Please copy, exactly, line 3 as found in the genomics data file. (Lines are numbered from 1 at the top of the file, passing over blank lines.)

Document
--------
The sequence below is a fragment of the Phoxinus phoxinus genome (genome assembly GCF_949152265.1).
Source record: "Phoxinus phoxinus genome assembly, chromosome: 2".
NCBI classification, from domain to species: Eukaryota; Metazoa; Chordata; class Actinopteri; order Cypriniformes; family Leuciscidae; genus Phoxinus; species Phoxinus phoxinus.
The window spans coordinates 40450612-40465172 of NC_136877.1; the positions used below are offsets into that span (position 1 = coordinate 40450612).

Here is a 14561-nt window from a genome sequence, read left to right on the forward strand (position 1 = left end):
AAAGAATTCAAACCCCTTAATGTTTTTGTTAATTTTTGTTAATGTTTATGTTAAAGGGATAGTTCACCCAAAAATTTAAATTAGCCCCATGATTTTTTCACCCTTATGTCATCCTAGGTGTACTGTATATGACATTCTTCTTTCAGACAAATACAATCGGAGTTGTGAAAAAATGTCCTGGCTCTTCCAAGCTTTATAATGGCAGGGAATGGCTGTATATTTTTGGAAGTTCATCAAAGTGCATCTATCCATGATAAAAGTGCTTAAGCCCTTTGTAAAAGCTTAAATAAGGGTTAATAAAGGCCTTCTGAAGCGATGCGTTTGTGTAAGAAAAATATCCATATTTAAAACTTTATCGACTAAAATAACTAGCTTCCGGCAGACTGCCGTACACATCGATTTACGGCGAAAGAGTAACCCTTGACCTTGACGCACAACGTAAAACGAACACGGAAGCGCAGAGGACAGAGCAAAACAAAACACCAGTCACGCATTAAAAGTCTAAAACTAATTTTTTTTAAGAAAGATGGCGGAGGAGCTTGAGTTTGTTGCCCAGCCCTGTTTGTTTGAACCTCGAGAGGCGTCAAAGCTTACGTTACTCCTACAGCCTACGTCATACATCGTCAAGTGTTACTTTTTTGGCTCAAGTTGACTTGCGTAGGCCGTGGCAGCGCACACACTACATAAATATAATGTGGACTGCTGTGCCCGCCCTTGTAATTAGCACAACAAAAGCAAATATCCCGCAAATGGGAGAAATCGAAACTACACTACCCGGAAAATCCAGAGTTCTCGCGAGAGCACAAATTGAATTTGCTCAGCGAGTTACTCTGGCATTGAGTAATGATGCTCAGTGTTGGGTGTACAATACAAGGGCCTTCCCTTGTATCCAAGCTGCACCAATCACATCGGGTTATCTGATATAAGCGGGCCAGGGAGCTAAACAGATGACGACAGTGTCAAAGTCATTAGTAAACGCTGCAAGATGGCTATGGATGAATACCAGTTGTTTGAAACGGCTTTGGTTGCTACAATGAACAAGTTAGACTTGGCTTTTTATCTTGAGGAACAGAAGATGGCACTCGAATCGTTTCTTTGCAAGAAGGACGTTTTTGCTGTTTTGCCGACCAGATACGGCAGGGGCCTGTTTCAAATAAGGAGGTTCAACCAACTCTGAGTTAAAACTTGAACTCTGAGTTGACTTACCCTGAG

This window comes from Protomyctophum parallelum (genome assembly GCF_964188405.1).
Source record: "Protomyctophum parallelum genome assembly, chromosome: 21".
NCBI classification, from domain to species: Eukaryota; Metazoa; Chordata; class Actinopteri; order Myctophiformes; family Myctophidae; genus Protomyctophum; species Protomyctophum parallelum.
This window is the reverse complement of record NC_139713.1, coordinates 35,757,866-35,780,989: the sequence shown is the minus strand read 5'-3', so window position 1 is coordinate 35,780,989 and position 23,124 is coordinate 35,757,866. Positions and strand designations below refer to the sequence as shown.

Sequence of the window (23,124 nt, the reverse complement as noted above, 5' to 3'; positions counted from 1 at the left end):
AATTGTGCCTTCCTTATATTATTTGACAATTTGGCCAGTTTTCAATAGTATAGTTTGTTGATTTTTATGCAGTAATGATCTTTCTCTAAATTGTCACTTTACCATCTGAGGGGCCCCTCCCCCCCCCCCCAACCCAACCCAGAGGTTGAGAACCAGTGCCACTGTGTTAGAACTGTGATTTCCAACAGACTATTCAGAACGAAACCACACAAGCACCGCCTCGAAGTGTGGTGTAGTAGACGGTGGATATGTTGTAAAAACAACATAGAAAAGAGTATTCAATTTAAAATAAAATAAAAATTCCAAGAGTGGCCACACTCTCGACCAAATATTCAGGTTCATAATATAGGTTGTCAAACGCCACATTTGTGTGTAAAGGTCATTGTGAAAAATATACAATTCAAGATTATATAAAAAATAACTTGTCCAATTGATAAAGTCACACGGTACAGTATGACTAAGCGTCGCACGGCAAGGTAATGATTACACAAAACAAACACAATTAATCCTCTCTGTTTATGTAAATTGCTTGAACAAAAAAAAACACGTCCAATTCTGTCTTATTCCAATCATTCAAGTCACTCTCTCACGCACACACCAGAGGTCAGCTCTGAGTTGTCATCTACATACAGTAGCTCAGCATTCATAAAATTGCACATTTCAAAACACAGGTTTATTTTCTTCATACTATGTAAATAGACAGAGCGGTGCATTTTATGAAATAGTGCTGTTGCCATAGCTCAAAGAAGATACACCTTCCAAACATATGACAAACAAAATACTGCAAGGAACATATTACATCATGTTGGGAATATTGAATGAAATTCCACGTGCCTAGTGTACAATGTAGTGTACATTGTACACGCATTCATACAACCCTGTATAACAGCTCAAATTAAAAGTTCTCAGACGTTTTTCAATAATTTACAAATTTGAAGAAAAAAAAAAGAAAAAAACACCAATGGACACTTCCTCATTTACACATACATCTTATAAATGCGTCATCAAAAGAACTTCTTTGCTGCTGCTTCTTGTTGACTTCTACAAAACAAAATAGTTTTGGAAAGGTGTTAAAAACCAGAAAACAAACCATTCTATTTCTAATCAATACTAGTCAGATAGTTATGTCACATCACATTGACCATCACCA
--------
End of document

NCBI classification, from domain to species: Eukaryota; Metazoa; Chordata; class Actinopteri; order Cypriniformes; family Leuciscidae; genus Phoxinus; species Phoxinus phoxinus.